When a tall, slender guy with short brown hair says "I'm Michael Ogborn and I'm the author" he gets a round of applause. Most of the actors had never seen him before, though Ogborn has accumulated an impressive reputation for writing several book musicals, plus the AIDS-awareness C'est la Guerre and Regalia: A Gay 90's Review. Age 39, he was raised in Laverock, just outside Philadelphia, and moved to New York City in the early 1990's. He says that his first ten years of work were straight theater, "then I was so devastated by the AIDS crisis that I had to write something about it." His satiric sketch comedy with songs, Box Office of the Damned, was performed at the West Bank Cafe in Manhattan and later by 1812 Productions in Philadelphia.

Ogborn describes Baby Case: "Quick edit techniques should create a feeling of channel-surfing through the crime of the century as if it's 2000 and the Lindbergh Baby has just been kidnaped and the story is on every channel. The play explores the nation's fascination with every detail of the case, regardless of how bizarre or unfounded. It satirizes the personalities that rose and descended in the media circus and court proceedings. There's definitely a tabloid quality to it."

Nolen tells me he sees Baby Case as a combination of Busby Berkeley and Bertolt Brecht. How so? "It's definitely of a period, the 1930's, when Berkeley and Brecht were dominant figures. The show will have moving platforms, many flying pieces, black-and-white newsreel projections and ensemble numbers with brightly-colored costumes, to contrast with the black-and-white film, reminding us of Berkeley." And what's Brechtian? "The presentational approach. The characters address the audience more than they address each other. And the fact that the story is told partly with newsreels and headlines."

While the actors are putting their names, addresses and signatures on the contracts -- which call for a modest $487 a week -- Sabato informs them of the schedule: 10 til 6, six days a week for two weeks, with one hour off for lunch each day. Nolen wants the group to know the background of his company. He tells them the Arden's been doing musicals every year since it was founded by him and Aaron Posner in 1988, shortly after they graduated Northwestern University. "But this is will be our first musical world premiere. Musicals are much more expensive than straight plays because we hire musicians, a musical director, choreographer and so on. And we're not like large New York theaters that can earn the money back by selling lots of tickets. We have only 350 seats, and we have limited runs. So producing a musical is a big and expensive risk. That's why we decided we need a workshop. Now let's tap the spine of this piece!"

DiMura asks everyone to pull their chairs in a semi-circle around his upright piano. Many of the cast carry water bottles with them. A few also bring small cassette recorders. Some of them cannot sight read music. They look at the score to read the lyrics and to get an idea of when notes go up and when they go down, but they learn the songs mainly by repetition. They'll be practicing at home while playing back the tapes that they make during the work sessions.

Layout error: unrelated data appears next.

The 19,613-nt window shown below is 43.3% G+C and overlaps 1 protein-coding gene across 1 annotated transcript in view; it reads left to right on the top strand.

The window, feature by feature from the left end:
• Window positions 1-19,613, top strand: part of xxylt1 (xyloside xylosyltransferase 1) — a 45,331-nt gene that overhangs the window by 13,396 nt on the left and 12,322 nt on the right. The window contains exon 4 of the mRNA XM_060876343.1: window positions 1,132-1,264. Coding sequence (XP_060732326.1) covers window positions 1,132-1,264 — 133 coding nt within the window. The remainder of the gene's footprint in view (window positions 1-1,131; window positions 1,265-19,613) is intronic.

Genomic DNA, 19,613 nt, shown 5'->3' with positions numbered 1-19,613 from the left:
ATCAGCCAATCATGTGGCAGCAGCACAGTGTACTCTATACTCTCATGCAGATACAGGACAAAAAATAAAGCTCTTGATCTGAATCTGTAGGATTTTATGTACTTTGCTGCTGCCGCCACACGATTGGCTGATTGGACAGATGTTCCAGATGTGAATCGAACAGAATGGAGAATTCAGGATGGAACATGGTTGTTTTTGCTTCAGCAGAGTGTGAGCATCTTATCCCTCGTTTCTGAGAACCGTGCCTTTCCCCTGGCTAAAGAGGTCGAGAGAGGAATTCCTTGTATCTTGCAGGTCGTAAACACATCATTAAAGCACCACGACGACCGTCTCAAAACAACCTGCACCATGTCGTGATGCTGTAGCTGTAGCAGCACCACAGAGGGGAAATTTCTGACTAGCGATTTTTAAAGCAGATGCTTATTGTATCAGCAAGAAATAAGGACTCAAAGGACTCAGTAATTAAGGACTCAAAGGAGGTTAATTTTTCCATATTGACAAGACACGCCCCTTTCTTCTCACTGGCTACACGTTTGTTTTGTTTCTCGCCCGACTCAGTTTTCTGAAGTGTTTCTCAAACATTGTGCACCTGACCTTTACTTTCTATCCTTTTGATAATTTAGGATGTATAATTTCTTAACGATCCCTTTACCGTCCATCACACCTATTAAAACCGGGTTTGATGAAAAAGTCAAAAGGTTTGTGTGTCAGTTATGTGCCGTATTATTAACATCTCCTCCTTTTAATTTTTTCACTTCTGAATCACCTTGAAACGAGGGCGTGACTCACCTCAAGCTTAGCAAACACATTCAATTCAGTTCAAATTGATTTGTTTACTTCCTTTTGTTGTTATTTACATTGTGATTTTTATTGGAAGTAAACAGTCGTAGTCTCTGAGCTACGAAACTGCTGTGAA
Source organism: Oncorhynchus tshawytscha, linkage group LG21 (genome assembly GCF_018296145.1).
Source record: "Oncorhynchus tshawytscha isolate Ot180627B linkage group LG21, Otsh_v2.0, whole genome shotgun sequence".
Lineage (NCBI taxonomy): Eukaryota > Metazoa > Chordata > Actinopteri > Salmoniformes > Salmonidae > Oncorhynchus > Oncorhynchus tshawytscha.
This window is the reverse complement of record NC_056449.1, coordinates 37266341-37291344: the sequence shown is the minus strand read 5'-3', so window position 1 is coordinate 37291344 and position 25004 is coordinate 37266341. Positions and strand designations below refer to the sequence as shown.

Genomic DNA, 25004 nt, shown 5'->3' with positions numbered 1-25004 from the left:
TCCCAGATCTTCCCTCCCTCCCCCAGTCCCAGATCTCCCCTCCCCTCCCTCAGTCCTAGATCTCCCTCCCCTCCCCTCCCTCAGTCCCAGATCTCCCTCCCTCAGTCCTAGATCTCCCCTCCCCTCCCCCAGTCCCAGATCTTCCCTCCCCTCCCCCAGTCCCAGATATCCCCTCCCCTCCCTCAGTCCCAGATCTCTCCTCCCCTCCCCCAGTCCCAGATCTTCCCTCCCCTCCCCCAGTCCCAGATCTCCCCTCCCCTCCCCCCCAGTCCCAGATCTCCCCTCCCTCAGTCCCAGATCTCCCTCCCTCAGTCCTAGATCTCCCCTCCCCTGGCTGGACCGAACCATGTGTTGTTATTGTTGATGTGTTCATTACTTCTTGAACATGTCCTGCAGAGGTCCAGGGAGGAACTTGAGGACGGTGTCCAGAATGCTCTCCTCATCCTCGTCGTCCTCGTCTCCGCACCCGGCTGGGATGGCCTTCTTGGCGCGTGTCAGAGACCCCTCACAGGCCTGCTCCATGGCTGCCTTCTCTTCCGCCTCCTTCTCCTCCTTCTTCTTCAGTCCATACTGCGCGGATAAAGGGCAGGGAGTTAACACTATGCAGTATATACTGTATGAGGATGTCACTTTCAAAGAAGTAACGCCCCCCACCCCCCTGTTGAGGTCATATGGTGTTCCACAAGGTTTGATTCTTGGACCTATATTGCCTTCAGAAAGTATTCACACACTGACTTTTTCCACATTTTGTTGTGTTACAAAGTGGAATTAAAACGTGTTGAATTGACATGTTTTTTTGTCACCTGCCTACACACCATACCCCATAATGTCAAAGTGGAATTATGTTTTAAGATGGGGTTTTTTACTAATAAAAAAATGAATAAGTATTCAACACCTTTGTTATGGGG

You might think that actors in a Broadway musical don't work this way. But one of the best-known of all Broadway conductors, Paul Gemignani, tells me that they do: "Even in New York, most actors don't sight read. I have to teach them the songs by rote."

We quickly learn the importance of the musical director during a workshop. DiMura starts on the most elemental note by leading the group in simple scales. Then he develops harmonies: "Basses stay on that note. Tenors go up. Sopranos down a half. There, that's a nice chord." In the first song, he teaches the beat by having the cast recite the lyrics in rhythm while he claps his hands. He calls attention to the length of the rests that are written. "A rest isn't nothing. It's a something, and it has to be performed."

The script shows several sides of Lindbergh: his heroism, his arrogance and his flirtation with Naziism. And the play focuses on babies. The Lindberghs had another son between the death of their first and the start of the trial, and the Hauptmanns also had a baby. Ogborn explains that's why he chose Baby Case as his title. At that moment, from the back of the room, comes an infant's cry. Nolen's wife (and Arden executive) Amy Murphy is feeding a bottle to their five-month-old son, Liam. She tells everyone that Liam loves show music, "but still he's going to be a doctor!"

DiMura has a six-year-old and also thinks a lot about youngsters. He tells the cast that a certain section has to be sung softly. "You know how, when you have a baby and he falls asleep, everyone has to talk softly because you don't want to wake him." Well, actually, they don't all know that. It turns out that only one in the youthful cast has a child. A young singer, Krissy Fraelich, says that her mother is looking after her nine-month-old. But at many other workshops, there are mothers who have to hire baby-sitters. One New York singer told me she runs a deficit whenever she's in a workshop, because babysitters cost more than the wages she makes.